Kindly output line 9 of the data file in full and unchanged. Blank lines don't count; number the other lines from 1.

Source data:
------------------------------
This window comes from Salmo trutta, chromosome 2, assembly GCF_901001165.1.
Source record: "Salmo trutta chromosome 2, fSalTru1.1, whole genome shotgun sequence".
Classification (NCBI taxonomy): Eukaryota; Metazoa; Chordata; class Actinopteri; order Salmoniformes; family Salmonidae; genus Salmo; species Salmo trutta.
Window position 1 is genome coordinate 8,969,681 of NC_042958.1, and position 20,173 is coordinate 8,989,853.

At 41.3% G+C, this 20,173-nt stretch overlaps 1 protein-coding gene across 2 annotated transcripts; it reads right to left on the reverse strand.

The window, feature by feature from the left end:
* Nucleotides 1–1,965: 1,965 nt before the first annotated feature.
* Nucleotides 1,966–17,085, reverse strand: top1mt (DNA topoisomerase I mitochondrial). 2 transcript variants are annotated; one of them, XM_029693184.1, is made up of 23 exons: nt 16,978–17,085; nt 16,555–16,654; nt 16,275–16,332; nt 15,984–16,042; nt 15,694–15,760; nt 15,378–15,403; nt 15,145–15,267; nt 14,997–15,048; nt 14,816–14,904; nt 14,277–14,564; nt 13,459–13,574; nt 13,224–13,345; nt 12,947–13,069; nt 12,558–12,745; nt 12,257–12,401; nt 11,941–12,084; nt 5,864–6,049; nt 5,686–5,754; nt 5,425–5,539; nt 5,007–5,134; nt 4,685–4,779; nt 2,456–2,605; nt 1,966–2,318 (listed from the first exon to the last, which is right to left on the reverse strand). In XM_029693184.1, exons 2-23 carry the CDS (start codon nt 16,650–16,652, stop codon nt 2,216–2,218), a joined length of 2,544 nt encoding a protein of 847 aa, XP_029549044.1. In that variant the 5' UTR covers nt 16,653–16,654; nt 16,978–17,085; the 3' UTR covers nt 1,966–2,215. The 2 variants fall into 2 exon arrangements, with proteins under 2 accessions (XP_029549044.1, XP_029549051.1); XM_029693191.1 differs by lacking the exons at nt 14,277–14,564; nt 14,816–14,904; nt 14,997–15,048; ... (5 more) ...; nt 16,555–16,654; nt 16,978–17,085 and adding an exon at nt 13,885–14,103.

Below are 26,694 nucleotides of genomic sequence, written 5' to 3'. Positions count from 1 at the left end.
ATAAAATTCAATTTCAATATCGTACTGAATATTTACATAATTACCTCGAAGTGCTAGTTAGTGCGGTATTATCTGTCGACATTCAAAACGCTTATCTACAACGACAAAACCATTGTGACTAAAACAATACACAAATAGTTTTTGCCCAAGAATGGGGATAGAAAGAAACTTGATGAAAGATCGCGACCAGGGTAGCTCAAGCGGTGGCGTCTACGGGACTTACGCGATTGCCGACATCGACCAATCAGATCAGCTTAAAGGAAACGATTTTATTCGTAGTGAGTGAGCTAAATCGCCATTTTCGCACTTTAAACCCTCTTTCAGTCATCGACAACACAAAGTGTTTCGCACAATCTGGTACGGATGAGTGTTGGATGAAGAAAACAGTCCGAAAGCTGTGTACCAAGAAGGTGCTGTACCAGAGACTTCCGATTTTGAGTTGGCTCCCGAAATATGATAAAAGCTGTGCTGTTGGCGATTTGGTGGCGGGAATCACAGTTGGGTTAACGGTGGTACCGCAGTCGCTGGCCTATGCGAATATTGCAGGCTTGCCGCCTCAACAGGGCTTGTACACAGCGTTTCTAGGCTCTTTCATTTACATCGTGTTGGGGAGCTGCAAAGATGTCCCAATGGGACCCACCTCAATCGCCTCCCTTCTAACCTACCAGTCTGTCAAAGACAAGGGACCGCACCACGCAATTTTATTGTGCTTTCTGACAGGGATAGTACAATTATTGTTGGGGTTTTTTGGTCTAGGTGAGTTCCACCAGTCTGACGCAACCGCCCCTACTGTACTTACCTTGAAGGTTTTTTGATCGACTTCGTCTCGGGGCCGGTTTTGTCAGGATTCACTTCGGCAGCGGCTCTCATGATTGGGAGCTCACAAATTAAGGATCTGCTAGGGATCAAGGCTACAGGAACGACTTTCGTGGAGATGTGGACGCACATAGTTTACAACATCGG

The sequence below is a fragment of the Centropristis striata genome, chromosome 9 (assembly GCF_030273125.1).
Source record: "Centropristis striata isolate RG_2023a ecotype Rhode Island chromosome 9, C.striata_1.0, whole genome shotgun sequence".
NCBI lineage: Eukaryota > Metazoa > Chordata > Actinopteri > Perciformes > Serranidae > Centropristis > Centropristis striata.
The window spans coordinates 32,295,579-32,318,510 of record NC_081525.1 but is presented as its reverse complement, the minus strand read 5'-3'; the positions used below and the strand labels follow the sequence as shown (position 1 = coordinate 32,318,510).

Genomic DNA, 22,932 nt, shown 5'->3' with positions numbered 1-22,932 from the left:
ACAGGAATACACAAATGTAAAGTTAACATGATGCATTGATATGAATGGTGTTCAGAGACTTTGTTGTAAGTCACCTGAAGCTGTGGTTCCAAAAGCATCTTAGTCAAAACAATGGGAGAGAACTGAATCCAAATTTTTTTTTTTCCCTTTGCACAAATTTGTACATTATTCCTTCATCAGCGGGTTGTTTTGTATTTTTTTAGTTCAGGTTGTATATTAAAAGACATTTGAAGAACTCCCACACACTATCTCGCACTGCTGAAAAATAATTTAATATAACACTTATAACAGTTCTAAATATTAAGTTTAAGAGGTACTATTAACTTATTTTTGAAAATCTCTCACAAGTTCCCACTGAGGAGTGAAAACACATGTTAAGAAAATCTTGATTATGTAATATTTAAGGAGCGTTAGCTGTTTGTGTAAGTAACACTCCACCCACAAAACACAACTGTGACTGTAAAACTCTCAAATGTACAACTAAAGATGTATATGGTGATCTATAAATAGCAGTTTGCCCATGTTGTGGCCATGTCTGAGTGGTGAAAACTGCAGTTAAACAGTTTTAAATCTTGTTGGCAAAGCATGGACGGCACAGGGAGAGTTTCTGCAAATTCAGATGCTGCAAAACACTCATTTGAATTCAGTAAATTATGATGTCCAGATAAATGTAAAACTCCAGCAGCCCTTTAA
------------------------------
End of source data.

Below are 26,694 nucleotides of genomic sequence, written 5' to 3'. Positions count from 1 at the left end.